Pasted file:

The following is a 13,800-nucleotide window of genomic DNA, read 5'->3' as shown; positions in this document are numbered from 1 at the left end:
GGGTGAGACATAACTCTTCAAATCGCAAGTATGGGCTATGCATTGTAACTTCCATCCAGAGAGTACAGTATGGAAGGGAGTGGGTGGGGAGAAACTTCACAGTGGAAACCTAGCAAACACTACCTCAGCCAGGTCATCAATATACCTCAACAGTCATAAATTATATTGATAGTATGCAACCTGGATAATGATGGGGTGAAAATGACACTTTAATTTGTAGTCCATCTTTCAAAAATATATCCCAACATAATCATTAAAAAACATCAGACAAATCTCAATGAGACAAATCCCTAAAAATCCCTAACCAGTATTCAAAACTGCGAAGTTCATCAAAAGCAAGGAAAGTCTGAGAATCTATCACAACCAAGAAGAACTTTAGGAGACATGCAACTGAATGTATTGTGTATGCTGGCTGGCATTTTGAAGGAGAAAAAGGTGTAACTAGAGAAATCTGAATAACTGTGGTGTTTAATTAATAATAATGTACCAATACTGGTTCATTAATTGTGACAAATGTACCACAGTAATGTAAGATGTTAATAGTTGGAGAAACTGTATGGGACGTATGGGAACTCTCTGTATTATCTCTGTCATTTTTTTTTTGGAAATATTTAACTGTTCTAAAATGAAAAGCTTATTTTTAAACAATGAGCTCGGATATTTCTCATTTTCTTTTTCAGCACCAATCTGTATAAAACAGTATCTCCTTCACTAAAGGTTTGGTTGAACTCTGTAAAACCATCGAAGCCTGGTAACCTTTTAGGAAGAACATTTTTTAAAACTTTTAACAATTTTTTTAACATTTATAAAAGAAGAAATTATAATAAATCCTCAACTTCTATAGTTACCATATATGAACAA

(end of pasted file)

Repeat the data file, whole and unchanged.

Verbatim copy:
The following is a 13,800-nucleotide window of genomic DNA, read 5'->3' as shown; positions in this document are numbered from 1 at the left end:
GGGTGAGACATAACTCTTCAAATCGCAAGTATGGGCTATGCATTGTAACTTCCATCCAGAGAGTACAGTATGGAAGGGAGTGGGTGGGGAGAAACTTCACAGTGGAAACCTAGCAAACACTACCTCAGCCAGGTCATCAATATACCTCAACAGTCATAAATTATATTGATAGTATGCAACCTGGATAATGATGGGGTGAAAATGACACTTTAATTTGTAGTCCATCTTTCAAAAATATATCCCAACATAATCATTAAAAAACATCAGACAAATCTCAATGAGACAAATCCCTAAAAATCCCTAACCAGTATTCAAAACTGCGAAGTTCATCAAAAGCAAGGAAAGTCTGAGAATCTATCACAACCAAGAAGAACTTTAGGAGACATGCAACTGAATGTATTGTGTATGCTGGCTGGCATTTTGAAGGAGAAAAAGGTGTAACTAGAGAAATCTGAATAACTGTGGTGTTTAATTAATAATAATGTACCAATACTGGTTCATTAATTGTGACAAATGTACCACAGTAATGTAAGATGTTAATAGTTGGAGAAACTGTATGGGACGTATGGGAACTCTCTGTATTATCTCTGTCATTTTTTTTTTGGAAATATTTAACTGTTCTAAAATGAAAAGCTTATTTTTAAACAATGAGCTCGGATATTTCTCATTTTCTTTTTCAGCACCAATCTGTATAAAACAGTATCTCCTTCACTAAAGGTTTGGTTGAACTCTGTAAAACCATCGAAGCCTGGTAACCTTTTAGGAAGAACATTTTTTAAAACTTTTAACAATTTTTTTAACATTTATAAAAGAAGAAATTATAATAAATCCTCAACTTCTATAGTTACCATATATGAACAA